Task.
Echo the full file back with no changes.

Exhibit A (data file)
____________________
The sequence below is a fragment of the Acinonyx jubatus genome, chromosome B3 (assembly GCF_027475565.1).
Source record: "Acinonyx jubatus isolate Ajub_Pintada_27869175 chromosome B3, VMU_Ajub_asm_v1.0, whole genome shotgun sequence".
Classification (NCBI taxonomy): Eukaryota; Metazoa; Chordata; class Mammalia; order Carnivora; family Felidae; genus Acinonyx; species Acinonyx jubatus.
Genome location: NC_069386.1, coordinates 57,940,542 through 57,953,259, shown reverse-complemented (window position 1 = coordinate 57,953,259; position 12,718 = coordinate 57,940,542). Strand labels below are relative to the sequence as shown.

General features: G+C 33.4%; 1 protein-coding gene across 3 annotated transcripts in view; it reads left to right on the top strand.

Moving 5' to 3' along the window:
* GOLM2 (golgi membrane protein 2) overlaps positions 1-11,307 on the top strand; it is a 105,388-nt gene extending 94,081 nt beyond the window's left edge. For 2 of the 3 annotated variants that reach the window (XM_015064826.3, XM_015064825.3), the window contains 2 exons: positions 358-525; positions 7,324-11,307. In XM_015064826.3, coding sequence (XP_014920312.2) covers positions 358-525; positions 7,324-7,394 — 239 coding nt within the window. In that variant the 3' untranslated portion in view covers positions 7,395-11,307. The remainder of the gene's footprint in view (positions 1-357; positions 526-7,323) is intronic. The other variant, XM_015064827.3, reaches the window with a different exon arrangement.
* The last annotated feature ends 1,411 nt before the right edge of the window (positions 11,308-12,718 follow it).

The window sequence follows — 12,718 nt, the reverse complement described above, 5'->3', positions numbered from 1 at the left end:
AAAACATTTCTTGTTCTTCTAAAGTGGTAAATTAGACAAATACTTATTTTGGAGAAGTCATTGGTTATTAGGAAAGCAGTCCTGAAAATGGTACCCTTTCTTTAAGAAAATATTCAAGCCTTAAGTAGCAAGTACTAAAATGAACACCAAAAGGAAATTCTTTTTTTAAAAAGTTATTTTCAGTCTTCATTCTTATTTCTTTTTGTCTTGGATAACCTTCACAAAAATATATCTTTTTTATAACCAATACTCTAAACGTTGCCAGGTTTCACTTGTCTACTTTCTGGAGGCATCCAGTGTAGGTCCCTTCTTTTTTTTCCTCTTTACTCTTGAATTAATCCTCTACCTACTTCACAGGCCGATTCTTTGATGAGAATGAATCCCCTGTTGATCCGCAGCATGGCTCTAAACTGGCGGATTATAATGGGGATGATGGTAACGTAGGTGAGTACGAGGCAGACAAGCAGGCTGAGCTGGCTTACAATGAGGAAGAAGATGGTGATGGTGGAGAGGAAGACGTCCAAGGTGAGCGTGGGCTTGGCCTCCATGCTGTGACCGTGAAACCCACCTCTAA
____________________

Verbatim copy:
The sequence below is a fragment of the Acinonyx jubatus genome, chromosome B3 (assembly GCF_027475565.1).
Source record: "Acinonyx jubatus isolate Ajub_Pintada_27869175 chromosome B3, VMU_Ajub_asm_v1.0, whole genome shotgun sequence".
Classification (NCBI taxonomy): Eukaryota; Metazoa; Chordata; class Mammalia; order Carnivora; family Felidae; genus Acinonyx; species Acinonyx jubatus.
Genome location: NC_069386.1, coordinates 57,940,542 through 57,953,259, shown reverse-complemented (window position 1 = coordinate 57,953,259; position 12,718 = coordinate 57,940,542). Strand labels below are relative to the sequence as shown.

General features: G+C 33.4%; 1 protein-coding gene across 3 annotated transcripts in view; it reads left to right on the top strand.

Moving 5' to 3' along the window:
* GOLM2 (golgi membrane protein 2) overlaps positions 1-11,307 on the top strand; it is a 105,388-nt gene extending 94,081 nt beyond the window's left edge. For 2 of the 3 annotated variants that reach the window (XM_015064826.3, XM_015064825.3), the window contains 2 exons: positions 358-525; positions 7,324-11,307. In XM_015064826.3, coding sequence (XP_014920312.2) covers positions 358-525; positions 7,324-7,394 — 239 coding nt within the window. In that variant the 3' untranslated portion in view covers positions 7,395-11,307. The remainder of the gene's footprint in view (positions 1-357; positions 526-7,323) is intronic. The other variant, XM_015064827.3, reaches the window with a different exon arrangement.
* The last annotated feature ends 1,411 nt before the right edge of the window (positions 11,308-12,718 follow it).

The window sequence follows — 12,718 nt, the reverse complement described above, 5'->3', positions numbered from 1 at the left end:
AAAACATTTCTTGTTCTTCTAAAGTGGTAAATTAGACAAATACTTATTTTGGAGAAGTCATTGGTTATTAGGAAAGCAGTCCTGAAAATGGTACCCTTTCTTTAAGAAAATATTCAAGCCTTAAGTAGCAAGTACTAAAATGAACACCAAAAGGAAATTCTTTTTTTAAAAAGTTATTTTCAGTCTTCATTCTTATTTCTTTTTGTCTTGGATAACCTTCACAAAAATATATCTTTTTTATAACCAATACTCTAAACGTTGCCAGGTTTCACTTGTCTACTTTCTGGAGGCATCCAGTGTAGGTCCCTTCTTTTTTTTCCTCTTTACTCTTGAATTAATCCTCTACCTACTTCACAGGCCGATTCTTTGATGAGAATGAATCCCCTGTTGATCCGCAGCATGGCTCTAAACTGGCGGATTATAATGGGGATGATGGTAACGTAGGTGAGTACGAGGCAGACAAGCAGGCTGAGCTGGCTTACAATGAGGAAGAAGATGGTGATGGTGGAGAGGAAGACGTCCAAGGTGAGCGTGGGCTTGGCCTCCATGCTGTGACCGTGAAACCCACCTCTAA